Conservative Shift Seen In Wharton Admits

Walnut Walk at Wharton

Locust Walk on a beautiful fall day at the Wharton School of Business

Admissions consultants say that Wharton’s Round 1 admissions decisions are more focused than ever on whether the school believes a candidate can achieve his or her post-MBA career goals. Highly qualified applicants who tell the school they want to use the degree to make what could be perceived a more difficult career switch are getting dinged, says Adam Hoff of Amerasia Consulting Group.

Hoff says he has seen several clients rejected in round one who he would have considered as close to a lock as ever–yet they were dinged with no interviews. Even accounting for the often random nature of admission decisions, where 20% or fewer applicants are accepted when as much as 80% of the applicant pool is qualified, Hoff said “these results are jaw-dropping.” He is advising applicants in Wharton’s second and third rounds to “proceed with caution when it comes to laying out your post-MBA plans. If your goal is even remotely hard to achieve, we strongly advise reconsidering that goal as it relates to your Wharton application.”


Wharton’s new-found conservatism may be the result of the abrupt departure of the school’s head of MBA admissions on Oct. 4, just a few days after Wharton’s round one application deadline. Ankur Kumar, director of MBA admissions and financial aid, had held the job for only two years. Kumar has been at least temporarily succeeded by Maryellen Reilly Lamb, who has been in charge of career services at Wharton.  She is now managing her former function as well as MBA admissions and financial aid.

Several admission consultants felt that Kumar’s sudden leave would likely force Wharton to make more conservative admission decisions, in part because it was the only top ten business school in the U.S. that reported an application decline last year. Wharton also reported a record average GMAT of 725 for the just entered MBA class, a seven-point jump in a single year that was seen by many as defensive given the school’s 5.8% drop in application volume. Sandy Kreisberg, founder of, had earlier told Poets&Quants that If you are the next director, all you are going to do is say you are not going to admit any difficult, complex case. You are going to make sure the numbers are in line.”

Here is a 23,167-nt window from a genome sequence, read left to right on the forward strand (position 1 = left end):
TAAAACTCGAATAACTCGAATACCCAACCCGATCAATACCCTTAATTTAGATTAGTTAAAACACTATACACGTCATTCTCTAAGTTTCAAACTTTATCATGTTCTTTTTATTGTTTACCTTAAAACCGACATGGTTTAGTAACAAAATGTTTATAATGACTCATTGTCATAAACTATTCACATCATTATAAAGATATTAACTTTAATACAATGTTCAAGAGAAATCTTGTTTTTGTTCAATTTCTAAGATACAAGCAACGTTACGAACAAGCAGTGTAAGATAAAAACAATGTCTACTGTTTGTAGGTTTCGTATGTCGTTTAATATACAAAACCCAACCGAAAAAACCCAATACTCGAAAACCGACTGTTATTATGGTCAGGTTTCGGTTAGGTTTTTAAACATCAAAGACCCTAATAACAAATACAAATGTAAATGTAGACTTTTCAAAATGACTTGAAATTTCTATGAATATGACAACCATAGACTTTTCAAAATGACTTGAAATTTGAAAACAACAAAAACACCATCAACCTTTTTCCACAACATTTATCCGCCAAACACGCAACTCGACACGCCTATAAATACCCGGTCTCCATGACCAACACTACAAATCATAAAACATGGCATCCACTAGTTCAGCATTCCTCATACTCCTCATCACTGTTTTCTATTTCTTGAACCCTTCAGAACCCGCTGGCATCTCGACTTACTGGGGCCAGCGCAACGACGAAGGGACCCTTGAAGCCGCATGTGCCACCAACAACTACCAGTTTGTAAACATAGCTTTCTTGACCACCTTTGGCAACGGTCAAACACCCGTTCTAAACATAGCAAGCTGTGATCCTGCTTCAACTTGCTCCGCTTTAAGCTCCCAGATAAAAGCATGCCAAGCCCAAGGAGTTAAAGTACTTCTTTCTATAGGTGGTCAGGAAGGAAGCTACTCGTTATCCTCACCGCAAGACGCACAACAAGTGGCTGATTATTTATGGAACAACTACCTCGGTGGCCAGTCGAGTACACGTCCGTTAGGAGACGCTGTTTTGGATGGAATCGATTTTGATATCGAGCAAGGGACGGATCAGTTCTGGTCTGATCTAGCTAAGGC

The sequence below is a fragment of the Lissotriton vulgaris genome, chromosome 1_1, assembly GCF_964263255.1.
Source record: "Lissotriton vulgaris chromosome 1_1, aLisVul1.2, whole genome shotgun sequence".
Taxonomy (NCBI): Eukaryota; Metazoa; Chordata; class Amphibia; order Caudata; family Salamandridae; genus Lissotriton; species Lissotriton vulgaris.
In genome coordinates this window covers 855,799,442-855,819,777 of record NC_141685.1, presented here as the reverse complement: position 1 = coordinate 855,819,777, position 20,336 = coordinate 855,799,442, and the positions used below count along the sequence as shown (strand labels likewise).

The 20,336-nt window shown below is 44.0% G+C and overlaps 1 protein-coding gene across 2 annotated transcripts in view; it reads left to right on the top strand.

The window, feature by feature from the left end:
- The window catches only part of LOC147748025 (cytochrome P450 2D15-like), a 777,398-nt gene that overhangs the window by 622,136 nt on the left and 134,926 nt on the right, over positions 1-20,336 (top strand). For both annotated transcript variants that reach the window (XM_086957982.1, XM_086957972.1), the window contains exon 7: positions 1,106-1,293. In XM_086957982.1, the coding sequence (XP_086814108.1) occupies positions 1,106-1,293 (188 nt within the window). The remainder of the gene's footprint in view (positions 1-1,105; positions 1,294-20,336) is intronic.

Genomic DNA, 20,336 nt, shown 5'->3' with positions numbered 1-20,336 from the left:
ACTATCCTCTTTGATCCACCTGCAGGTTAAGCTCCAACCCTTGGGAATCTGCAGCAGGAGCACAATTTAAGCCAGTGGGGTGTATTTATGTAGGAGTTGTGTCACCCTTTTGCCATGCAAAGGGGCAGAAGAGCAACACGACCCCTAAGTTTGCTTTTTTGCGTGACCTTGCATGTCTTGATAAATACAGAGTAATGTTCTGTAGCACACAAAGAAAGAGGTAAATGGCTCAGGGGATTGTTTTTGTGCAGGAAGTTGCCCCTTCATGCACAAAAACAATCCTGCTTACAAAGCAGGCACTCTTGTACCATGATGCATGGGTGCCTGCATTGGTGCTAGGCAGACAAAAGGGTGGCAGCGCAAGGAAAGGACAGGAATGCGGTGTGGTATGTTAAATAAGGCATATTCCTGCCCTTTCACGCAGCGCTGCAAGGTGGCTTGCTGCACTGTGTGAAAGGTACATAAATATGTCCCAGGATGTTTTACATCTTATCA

Now, with round one decisions more apparent, it turns out that is not only the case, but those decisions are being informed with a career services slant. Lamb’s name and electronic signature were also affixed to the round one decision letters that went out, Hoff makes clear in a blog post yesterday (Nov. 14). “It is unclear if this is a temporary  or permanent solution for Wharton, but it is certainly mind-blowing. And it changes everything about the way you approach your goals with Wharton. You are no longer writing goals to admissions folks; you are writing them for career services people. And that’s a huge difference.”


The difference, of course, is that heads of career service are largely focused on whether or not they can help a candidate achieve his or her job objective. If a career goal is too much of a stretch, an acceptance to such a candidate would be viewed as too risky because there is a higher chance the student would be disappointed in failing to achieve a goal. This is especially true for applicants who want to do a simple career switch, going from consulting to finance, where jobs are not as plentiful as they once were, or for an applicant who wants to move from marketing to finance. It’s true for so-called “double switchers”–applicants who want to change industries and functions–and especially the case with “triple jumpers”—applicants who want to change industries, functions and their country of employment.

“There is tremendous skepticism at all schools over career changers, so saying you want to move from a tech background to financial/investing (IB, VC, or PE)  is suspect, the adcoms secretly think you are either uninformed about developments in the  financial sector or have seen the movie Wall Street too many times, or you have dead-ended in your current career or all of the above,” believes Kreisberg. “Saying you want to be a consultant is a safer way to say you want to switch careers because, well, you might, in fact, be able to do that.”

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